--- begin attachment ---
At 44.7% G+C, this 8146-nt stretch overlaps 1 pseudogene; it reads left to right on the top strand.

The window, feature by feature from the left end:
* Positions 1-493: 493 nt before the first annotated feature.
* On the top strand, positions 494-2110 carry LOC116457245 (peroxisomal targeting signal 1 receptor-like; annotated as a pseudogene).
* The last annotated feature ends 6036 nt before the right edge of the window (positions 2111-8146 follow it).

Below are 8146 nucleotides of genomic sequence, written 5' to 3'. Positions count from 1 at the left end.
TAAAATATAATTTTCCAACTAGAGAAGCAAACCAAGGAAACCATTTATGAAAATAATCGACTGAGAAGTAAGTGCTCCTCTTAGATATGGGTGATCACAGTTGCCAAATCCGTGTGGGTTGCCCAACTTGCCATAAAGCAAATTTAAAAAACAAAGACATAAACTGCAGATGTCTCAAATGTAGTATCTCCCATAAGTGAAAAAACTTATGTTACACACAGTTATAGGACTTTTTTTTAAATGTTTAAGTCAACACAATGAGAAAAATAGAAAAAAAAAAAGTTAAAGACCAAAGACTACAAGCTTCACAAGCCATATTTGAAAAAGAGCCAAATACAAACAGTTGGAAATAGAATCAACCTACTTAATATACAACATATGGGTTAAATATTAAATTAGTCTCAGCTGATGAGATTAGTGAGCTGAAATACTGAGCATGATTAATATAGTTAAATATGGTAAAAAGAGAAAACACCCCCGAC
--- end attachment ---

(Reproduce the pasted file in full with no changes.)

At 44.7% G+C, this 8146-nt stretch overlaps 1 pseudogene; it reads left to right on the top strand.

The window, feature by feature from the left end:
* Positions 1-493: 493 nt before the first annotated feature.
* On the top strand, positions 494-2110 carry LOC116457245 (peroxisomal targeting signal 1 receptor-like; annotated as a pseudogene).
* The last annotated feature ends 6036 nt before the right edge of the window (positions 2111-8146 follow it).

Below are 8146 nucleotides of genomic sequence, written 5' to 3'. Positions count from 1 at the left end.
TAAAATATAATTTTCCAACTAGAGAAGCAAACCAAGGAAACCATTTATGAAAATAATCGACTGAGAAGTAAGTGCTCCTCTTAGATATGGGTGATCACAGTTGCCAAATCCGTGTGGGTTGCCCAACTTGCCATAAAGCAAATTTAAAAAACAAAGACATAAACTGCAGATGTCTCAAATGTAGTATCTCCCATAAGTGAAAAAACTTATGTTACACACAGTTATAGGACTTTTTTTTAAATGTTTAAGTCAACACAATGAGAAAAATAGAAAAAAAAAAAGTTAAAGACCAAAGACTACAAGCTTCACAAGCCATATTTGAAAAAGAGCCAAATACAAACAGTTGGAAATAGAATCAACCTACTTAATATACAACATATGGGTTAAATATTAAATTAGTCTCAGCTGATGAGATTAGTGAGCTGAAATACTGAGCATGATTAATATAGTTAAATATGGTAAAAAGAGAAAACACCCCCGAC